Current Research Topics
- Mechanism of Persistent Infection for the Human T-cell Leukemia Virus
- Probe-based target enrichment improves ChIP-seq analysis of HIV-1 and HTLV-1 provirus
Analysis of the mechanism of the persistent and latent retroviral infection
There are two retroviruses known to cause human diseases. We are investigating these two retroviruses, HIV and HTLV, in order to elucidate the mechanism of persistent and latent retroviral infection.
1. HIV (Human Immunodeficiency Virus）infection
There are approximately 34 million people infected with HIV-1 in the world. More than 20,000 people have been positive for HIV-1 in Japan. HIV-1 infection is still spreading in some countries, so HIV infection is a viral infection that requires urgent regulatory and preventive action.
Because of remarkable advance of anti-retroviral therapy, HIV infection has been changed from incurable to controllable viral infection. Yet anti-retroviral therapy can't completely eradicate HIV from infected individuals. Therefore, the patients must continue to take anti-retroviral drugs for a long period. The latent and persistent HIV infection is a cause of such clinical problems.
We are aiming to generate a novel molecular target for the eradication of the latently HIV-1 infected cells via analyzing the mechanism of HIV-1 latency.
2. HTLV (Human T-cell Leukemia Virus）infection
HTLV-1 is a causative agent of adult T-cell leukemia (ATL). There are approximately 20 million people infected with HTLV-1 in the world. Japan is an endemic area and there are about one million people infected with HTLV-1. In particular, there are lots of HTLV-1 carriers in Kyushu and Okinawa area including Kumamoto prefecture. In contrast to HIV-1, HTLV-1 rarely produces the viral particle but maintains latent infection, thereby achieving persistent infection in the infected individuals.
Most of HTLV-1 carriers are asymptomatic and don't cause any disease status, but some carriers develop ATL and/or chronic inflammatory diseases. Our laboratory is trying to develop novel therapeutic strategy or early diagnostic procedure for ATL and HTLV-1 related human diseases.
3. Interaction between retroviral research and human genomic research
Human genomic DNA contains approximately 3.1 billion base pairs as genetic information for our fundamental life activity.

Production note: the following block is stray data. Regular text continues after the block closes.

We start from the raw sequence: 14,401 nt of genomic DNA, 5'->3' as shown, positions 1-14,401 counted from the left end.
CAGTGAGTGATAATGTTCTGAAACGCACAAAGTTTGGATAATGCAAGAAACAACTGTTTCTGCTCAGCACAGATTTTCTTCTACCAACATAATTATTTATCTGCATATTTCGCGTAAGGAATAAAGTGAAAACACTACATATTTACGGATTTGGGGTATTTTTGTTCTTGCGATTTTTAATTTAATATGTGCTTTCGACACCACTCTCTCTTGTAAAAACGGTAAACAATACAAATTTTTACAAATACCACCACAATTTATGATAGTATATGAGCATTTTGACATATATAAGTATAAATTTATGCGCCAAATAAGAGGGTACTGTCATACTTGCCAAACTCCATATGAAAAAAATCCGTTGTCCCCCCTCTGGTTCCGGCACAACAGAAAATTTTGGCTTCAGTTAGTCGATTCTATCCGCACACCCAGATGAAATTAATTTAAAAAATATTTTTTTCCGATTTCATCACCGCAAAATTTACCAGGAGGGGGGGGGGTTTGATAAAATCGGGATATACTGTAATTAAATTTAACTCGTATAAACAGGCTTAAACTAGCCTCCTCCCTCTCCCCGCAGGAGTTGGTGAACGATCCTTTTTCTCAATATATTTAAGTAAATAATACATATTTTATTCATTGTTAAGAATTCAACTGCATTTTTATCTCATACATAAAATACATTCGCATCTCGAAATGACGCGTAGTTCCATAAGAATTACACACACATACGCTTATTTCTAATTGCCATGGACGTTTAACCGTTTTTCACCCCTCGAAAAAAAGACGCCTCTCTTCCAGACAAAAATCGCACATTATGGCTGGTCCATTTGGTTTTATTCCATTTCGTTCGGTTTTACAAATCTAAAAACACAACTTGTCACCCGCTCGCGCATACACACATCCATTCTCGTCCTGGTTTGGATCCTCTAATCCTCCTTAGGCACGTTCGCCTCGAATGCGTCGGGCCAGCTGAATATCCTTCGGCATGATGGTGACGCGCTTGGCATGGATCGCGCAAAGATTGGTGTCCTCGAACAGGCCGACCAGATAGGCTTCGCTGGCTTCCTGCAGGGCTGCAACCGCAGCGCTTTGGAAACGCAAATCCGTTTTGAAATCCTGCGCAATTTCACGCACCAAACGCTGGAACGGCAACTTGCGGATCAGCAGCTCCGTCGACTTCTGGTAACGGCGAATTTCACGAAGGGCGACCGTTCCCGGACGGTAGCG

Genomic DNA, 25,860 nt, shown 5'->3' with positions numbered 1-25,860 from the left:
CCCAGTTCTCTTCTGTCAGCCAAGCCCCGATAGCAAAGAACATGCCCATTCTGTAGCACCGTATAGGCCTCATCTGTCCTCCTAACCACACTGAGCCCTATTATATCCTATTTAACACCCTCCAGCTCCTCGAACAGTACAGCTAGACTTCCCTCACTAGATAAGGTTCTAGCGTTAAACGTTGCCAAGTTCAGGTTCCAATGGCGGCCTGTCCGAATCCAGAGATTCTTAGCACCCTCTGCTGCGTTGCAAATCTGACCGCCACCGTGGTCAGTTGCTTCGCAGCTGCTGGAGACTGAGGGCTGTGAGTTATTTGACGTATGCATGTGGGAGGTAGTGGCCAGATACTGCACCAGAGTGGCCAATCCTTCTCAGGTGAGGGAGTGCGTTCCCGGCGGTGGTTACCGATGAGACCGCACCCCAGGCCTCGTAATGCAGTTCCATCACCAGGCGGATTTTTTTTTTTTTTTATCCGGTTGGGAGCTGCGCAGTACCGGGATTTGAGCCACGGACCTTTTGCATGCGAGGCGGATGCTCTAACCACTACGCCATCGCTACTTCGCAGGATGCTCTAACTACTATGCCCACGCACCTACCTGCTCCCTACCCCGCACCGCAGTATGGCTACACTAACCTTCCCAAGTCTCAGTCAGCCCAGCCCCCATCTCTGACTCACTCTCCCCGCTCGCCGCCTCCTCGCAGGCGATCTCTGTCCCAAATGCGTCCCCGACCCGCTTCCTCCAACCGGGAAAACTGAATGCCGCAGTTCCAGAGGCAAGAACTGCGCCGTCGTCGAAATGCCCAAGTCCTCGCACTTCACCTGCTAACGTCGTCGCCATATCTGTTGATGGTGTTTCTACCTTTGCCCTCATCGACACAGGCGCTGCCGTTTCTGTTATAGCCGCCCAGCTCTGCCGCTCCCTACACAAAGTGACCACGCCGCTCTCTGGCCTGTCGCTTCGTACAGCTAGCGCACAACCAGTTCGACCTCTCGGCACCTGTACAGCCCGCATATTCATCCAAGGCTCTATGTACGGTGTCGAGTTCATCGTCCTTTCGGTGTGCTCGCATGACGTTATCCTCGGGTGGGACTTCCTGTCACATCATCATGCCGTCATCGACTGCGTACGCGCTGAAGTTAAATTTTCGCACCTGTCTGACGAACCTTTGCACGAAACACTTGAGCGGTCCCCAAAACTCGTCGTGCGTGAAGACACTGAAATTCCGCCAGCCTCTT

Human genome project had been completed in 2003 and revealed whole DNA sequencing of human genome. However, our knowledge for the mechanism of human diseases still remains elusive. Post genomic research, such as regulatory mechanism of transcription or the role of non-coding transcript would be one of current critical and exciting research area.
HIV-1 and HTLV-1 genome contains just about 9,000 base pairs, but integration of such tiny retroviral genome sometimes causes fatal disease in the infected host. Understanding of how these tiny viruses utilize and disturb huge human genome in order to achieve persistent infection in the host would be a quite unique scientific approach to investigate the regulatory mechanism of human genome.
To address these points, we are going to analyze retroviral integration within human genome by using next generation sequencing techniques, epigenetic regulation of transcription of the integrated provirus, and the effect of three-dimensional spatial localization of the provirus in the nucleus on the regulation of the transcriptional regulation.
We are going to make progress in these researches via collaborating with Prof. CRM Bangham and his colleagues at Imperial College London, UK. Also, all specialized machines required for performing these researches are available as common use machines in the Center for AIDS Research and Institute of Molecular Embryology and Genetics in Kumamoto University.